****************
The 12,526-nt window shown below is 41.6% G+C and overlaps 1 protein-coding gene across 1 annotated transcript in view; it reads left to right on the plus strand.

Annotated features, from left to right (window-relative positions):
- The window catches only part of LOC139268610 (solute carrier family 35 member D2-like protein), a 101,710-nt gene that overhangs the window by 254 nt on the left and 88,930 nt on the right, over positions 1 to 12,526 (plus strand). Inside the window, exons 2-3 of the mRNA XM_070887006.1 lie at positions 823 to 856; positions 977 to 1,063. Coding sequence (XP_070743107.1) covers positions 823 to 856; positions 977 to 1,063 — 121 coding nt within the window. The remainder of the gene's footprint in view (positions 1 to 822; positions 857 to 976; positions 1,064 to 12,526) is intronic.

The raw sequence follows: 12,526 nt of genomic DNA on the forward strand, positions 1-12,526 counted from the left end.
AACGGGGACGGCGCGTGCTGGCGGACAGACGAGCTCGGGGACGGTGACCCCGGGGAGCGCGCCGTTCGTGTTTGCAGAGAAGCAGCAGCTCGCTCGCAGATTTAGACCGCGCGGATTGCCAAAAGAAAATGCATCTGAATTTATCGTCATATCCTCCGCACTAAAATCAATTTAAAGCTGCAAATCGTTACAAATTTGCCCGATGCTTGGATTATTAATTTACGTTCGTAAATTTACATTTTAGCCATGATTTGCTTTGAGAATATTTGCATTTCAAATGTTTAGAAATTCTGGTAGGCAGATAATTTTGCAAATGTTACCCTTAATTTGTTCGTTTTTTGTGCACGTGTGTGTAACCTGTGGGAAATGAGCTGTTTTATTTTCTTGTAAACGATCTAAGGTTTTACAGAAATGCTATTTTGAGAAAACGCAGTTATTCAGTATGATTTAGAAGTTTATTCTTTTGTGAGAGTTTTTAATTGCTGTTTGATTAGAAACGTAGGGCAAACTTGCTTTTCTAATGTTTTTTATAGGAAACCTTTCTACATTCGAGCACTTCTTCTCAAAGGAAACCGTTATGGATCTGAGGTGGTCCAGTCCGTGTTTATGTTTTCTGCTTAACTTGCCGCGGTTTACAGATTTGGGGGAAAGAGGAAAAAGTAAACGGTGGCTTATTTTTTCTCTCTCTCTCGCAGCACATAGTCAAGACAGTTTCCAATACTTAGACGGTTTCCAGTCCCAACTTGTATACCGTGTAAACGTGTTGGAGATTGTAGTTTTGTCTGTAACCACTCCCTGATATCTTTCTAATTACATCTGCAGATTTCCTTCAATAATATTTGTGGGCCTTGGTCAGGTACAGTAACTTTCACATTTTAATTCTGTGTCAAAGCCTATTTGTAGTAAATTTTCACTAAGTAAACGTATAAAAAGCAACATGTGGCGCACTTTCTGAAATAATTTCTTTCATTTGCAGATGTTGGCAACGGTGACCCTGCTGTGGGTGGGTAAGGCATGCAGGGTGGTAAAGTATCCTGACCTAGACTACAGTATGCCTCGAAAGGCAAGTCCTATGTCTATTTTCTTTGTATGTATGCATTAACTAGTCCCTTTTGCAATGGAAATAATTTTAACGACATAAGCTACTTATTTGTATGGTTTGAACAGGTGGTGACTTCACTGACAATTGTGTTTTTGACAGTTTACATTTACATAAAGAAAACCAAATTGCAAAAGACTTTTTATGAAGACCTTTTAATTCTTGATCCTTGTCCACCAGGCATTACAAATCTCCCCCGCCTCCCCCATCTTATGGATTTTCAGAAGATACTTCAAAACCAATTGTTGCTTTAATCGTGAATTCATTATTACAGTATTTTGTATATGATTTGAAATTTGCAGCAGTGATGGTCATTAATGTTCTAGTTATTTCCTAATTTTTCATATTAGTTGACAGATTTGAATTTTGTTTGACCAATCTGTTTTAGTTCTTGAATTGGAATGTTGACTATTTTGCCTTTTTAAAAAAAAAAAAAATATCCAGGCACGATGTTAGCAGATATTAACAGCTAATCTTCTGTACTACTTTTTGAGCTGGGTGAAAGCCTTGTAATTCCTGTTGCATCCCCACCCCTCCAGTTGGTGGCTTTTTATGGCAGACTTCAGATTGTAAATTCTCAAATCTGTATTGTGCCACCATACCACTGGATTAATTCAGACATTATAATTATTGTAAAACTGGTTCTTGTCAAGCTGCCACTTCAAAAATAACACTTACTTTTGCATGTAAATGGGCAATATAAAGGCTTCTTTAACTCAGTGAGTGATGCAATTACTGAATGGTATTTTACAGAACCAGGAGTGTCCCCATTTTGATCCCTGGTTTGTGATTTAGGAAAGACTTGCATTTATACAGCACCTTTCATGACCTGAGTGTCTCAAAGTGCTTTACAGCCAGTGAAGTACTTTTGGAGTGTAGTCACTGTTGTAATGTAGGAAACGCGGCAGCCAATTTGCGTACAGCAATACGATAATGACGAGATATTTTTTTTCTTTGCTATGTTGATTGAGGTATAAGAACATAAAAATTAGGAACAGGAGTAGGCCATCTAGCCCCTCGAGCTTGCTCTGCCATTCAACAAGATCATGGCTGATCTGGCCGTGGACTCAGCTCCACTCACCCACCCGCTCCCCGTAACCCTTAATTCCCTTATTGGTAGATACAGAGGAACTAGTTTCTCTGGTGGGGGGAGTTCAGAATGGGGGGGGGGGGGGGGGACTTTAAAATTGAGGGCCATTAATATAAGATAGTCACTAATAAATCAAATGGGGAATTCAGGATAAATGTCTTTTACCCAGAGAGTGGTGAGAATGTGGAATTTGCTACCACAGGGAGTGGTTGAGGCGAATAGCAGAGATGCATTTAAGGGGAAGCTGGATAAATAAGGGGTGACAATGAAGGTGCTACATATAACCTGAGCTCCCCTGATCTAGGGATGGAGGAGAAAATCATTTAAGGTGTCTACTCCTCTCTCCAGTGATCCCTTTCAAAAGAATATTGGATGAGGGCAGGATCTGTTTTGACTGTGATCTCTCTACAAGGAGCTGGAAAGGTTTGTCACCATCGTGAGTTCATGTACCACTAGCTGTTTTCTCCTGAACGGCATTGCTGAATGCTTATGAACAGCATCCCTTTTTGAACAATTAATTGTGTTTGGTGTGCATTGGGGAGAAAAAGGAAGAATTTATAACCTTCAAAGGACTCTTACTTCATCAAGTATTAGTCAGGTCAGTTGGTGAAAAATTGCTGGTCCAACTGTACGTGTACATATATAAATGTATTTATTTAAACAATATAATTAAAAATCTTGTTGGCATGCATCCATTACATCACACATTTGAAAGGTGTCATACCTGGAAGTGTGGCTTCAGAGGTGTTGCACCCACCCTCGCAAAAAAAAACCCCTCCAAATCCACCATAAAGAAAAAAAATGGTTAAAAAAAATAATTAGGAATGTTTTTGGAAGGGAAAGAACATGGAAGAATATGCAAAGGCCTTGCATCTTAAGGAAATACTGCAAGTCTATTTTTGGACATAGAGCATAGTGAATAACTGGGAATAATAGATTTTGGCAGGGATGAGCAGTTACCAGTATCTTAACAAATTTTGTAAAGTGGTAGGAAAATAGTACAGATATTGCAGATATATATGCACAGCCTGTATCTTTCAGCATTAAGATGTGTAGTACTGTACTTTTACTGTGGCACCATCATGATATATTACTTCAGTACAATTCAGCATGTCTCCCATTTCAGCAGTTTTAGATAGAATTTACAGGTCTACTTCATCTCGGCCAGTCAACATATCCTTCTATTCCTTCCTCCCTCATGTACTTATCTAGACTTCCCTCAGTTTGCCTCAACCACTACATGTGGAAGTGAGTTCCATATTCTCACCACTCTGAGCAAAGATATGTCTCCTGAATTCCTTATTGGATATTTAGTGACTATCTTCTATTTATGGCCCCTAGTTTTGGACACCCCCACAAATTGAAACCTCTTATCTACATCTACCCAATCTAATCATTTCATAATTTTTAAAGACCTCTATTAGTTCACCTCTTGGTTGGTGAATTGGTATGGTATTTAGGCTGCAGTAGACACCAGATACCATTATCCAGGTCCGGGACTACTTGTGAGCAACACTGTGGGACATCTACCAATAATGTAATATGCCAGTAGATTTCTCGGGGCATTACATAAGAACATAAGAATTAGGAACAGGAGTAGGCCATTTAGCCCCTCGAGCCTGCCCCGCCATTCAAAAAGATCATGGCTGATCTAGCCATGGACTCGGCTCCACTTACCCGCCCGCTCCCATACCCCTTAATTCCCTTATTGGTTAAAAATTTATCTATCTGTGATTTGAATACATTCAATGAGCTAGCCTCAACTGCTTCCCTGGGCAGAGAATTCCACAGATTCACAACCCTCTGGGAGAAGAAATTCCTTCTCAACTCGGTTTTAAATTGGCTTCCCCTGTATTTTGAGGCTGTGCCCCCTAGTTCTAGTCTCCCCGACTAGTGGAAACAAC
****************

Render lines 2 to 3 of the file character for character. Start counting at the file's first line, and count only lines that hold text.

Annotated features, from left to right (window-relative positions):
- The window catches only part of LOC139268610 (solute carrier family 35 member D2-like protein), a 101,710-nt gene that overhangs the window by 254 nt on the left and 88,930 nt on the right, over positions 1 to 12,526 (plus strand). Inside the window, exons 2-3 of the mRNA XM_070887006.1 lie at positions 823 to 856; positions 977 to 1,063. Coding sequence (XP_070743107.1) covers positions 823 to 856; positions 977 to 1,063 — 121 coding nt within the window. The remainder of the gene's footprint in view (positions 1 to 822; positions 857 to 976; positions 1,064 to 12,526) is intronic.